In this article, I illustrate the process of writing a simple Java program.
Let’s create a program for a computer that has ten registers (0-9). Each register can hold a value of natural number >=0 and <=999. The computer will process instructions that consist of 3-digit values. These guidelines will be not be stored in the memory but handled one after another.
Following scheme is used to create or execute an instruction:
|1xx||means halt the execution. You can ignore the value of x|
|2dn||means the value of register d = n|
|3dn||means value of register d = value of register d + n|
|4dn||means value of register d = value of register d * n|
|5dn||means value of register d = value of register d / n|
|6ds||means value of register d = value of register s|
|7ds||means value of register d = value of register d + value of register s|
|8dx||means the value of register d = sqrt (value of register d). You can ignore the value of x|
|9ds||means value of register d = (value of register d) S|
|0xx||The system cannot process any instruction that is in the form of ‘0xx’. Show an error like following:Output: Instruction code ‘065’ is not supported by the system.|
Each register is initialized to 000. The contents of the memory are taken from the input and executed one after another. The result is always saved in the reduced format using a modulus of 1000.
We need to take an input of all the instructions that user wants to execute. To reduce the complexity, I will accept input in the form of a long string of instructions where each instruction is separated by a single space.
Our task is to read a string from the user, and repeatedly find a substring of 3 characters to decode and execute instruction until there is no other instruction to be processed.
275 226 373 426 692 672 100
0:000, 1:000, 2:000, 3:000, 4:000, 5:000, 6:000, 7:005, 8:000, 9:000
0:000, 1:000, 2:006, 3:000, 4:000, 5:000, 6:000, 7:005, 8:000, 9:000
0:000, 1:000, 2:006, 3:000, 4:000, 5:000, 6:000, 7:008, 8:000, 9:000
0:000, 1:000, 2:036, 3:000, 4:000, 5:000, 6:000, 7:008, 8:000, 9:000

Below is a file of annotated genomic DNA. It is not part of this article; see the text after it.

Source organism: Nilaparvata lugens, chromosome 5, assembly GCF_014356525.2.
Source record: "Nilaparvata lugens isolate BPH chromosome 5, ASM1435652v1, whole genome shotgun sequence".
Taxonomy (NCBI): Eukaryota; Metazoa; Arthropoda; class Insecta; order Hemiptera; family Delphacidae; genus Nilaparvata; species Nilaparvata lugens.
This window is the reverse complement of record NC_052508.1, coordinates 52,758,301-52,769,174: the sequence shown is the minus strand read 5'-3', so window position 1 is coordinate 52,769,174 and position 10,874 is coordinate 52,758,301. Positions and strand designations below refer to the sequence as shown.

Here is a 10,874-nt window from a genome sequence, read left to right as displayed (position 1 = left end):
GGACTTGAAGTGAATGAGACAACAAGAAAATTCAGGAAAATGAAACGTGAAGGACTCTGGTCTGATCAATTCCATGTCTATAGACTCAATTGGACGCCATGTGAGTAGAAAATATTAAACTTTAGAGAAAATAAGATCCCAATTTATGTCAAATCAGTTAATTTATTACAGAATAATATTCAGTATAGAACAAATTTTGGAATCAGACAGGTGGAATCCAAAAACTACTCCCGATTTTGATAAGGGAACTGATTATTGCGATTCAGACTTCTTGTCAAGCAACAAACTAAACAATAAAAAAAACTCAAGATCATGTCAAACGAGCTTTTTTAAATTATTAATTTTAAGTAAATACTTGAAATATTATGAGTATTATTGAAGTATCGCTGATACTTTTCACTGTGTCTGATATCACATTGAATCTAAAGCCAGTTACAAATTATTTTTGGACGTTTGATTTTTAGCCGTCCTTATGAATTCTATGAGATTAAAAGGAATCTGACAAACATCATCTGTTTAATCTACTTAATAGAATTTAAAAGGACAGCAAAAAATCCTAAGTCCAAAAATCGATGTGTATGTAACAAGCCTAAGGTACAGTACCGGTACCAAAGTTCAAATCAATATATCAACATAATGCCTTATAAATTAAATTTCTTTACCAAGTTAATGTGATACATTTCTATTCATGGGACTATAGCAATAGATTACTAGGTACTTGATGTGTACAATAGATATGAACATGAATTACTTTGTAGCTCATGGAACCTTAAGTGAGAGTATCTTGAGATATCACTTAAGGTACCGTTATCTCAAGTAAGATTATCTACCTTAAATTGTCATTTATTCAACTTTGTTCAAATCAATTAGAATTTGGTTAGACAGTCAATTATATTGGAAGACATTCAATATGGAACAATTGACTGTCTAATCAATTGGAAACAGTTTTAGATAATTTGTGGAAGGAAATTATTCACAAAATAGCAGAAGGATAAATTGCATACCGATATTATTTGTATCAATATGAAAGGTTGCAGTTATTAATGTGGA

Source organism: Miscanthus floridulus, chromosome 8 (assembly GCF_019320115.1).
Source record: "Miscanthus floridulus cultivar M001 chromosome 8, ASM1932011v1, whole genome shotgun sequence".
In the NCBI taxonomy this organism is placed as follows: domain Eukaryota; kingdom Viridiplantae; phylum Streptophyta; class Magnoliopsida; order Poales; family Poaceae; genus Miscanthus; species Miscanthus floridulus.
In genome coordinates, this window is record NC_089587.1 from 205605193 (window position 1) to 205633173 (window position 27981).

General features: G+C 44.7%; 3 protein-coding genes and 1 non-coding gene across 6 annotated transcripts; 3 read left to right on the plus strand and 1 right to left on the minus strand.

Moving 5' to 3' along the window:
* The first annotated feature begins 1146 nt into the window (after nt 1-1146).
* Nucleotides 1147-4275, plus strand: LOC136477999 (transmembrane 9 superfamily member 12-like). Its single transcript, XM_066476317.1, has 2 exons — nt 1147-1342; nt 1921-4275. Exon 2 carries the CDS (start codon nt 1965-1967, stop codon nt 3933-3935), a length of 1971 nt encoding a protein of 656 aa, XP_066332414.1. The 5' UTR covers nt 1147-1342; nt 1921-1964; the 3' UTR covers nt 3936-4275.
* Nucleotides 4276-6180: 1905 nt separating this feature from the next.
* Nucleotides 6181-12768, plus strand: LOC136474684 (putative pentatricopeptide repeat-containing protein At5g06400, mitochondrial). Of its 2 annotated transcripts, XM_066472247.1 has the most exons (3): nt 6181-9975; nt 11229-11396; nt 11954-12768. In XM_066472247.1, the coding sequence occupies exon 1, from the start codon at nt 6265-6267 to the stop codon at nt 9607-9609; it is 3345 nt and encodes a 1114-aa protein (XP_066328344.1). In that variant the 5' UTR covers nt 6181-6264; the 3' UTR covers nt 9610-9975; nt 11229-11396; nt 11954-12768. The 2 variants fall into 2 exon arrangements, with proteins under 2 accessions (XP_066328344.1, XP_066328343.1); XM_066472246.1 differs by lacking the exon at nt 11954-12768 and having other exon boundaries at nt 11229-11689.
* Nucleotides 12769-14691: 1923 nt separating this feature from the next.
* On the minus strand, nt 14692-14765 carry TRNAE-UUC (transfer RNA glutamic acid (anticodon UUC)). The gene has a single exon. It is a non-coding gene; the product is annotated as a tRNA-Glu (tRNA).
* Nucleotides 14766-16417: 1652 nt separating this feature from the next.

0:000, 1:000, 2:036, 3:000, 4:000, 5:000, 6:000, 7:008, 8:000, 9:036
0:000, 1:000, 2:036, 3:000, 4:000, 5:000, 6:000, 7:036, 8:000, 9:036
I’ve designed the following diagram to assist with the better understanding of the requirements (Jarosciak, 2018a).
Jarosciak, J. (2018a) Using mathematical methods – Solution Diagram. Unpublished figure
- JDK 8
- IntelliJ IDEA
The Initial Setup
I have created an empty console Java program in IntelliJ IDEA in a package: com.jarosciak, which contained the Main class (Jarosciak, 2018b).
Jarosciak, J. (2018b) Initial Setup. Unpublished figure
The Main class contains String array named ‘register’ that has 0-9 registers initialized with ‘000’, and four methods:
- main method: comprises primary logic
- businessLogic method: includes all logic about processing instruction codes
- echoRegisters method: this method prints register outputs
- postProcessing method: this method allows me to post process generated values
The Main class and four methods it contains is illustrated in Jarosciak (2018c).
Jarosciak, J. (2018c) Main Class. Unpublished figure
The main method (Jarosciak, 2018d) follows the following logic:
- First I reduce the complexity of input by asking the user to input a long string of 3 digit long instructions, where a single space separates each direction, this is achieved by using Scanner.
- Once we have the long string of instructions, I removing leading and trailing whitespace and replace 2 or more empty spaces with a single space
- Next, I split the long series of instructions by single space
- Then I do the error check, to see if any of the instruction is not precisely three digits long
Once the initial input and test are done, I continue with the following process:
- Loop through split array of instructions
- Assign instruction to ‘instructionCode’ string variable
- Print Header – Instruction Code one by one
- Get each letter of instruction where I use substring feature
- At last, I execute business logic by calling the businessLogic method
Jarosciak, J. (2018d) Method: main. Unpublished figure
I decided to keep instruction code business logic in the method I called businessLogic (Jarosciak, 2018e), as it seemed natural to exclude the actual processing algorithm from the main method. Instead of if statements, which were my initial inclination, I decided to opt out for a switch statement, as it makes it easier to read the relatively simple logic.
Jarosciak, J. (2018e) Method: businessLogic. Unpublished figure
The following method is called from the businessLogic method as part of the set up of each of the register arrays.
As we can see illustrated in Jarosciak (2018f), I always save the integer number passed to this method in a reduced format using a modulus of 1000 and also add the leading zeroes to integer value so it’s returned in the 3 digit format back to the register array.
Jarosciak, J. (2018f) Method: postProcessing. Unpublished figure
The echoRegisters method (Jarosciak, 2018g) is a method that prints the content of the registers with “, “ delimiter. To do so, I simply run through the array using for loop.
Jarosciak, J. (2018g) Method: echoRegisters. Unpublished figure
Input and Output Demo
Input and output are illustrated in the console screenshot (Jarosciak, 2018h).
Jarosciak, J. (2018h) Input and Output Demo. Unpublished figure
Input and Output Online Demo (Java Playground using repl.it)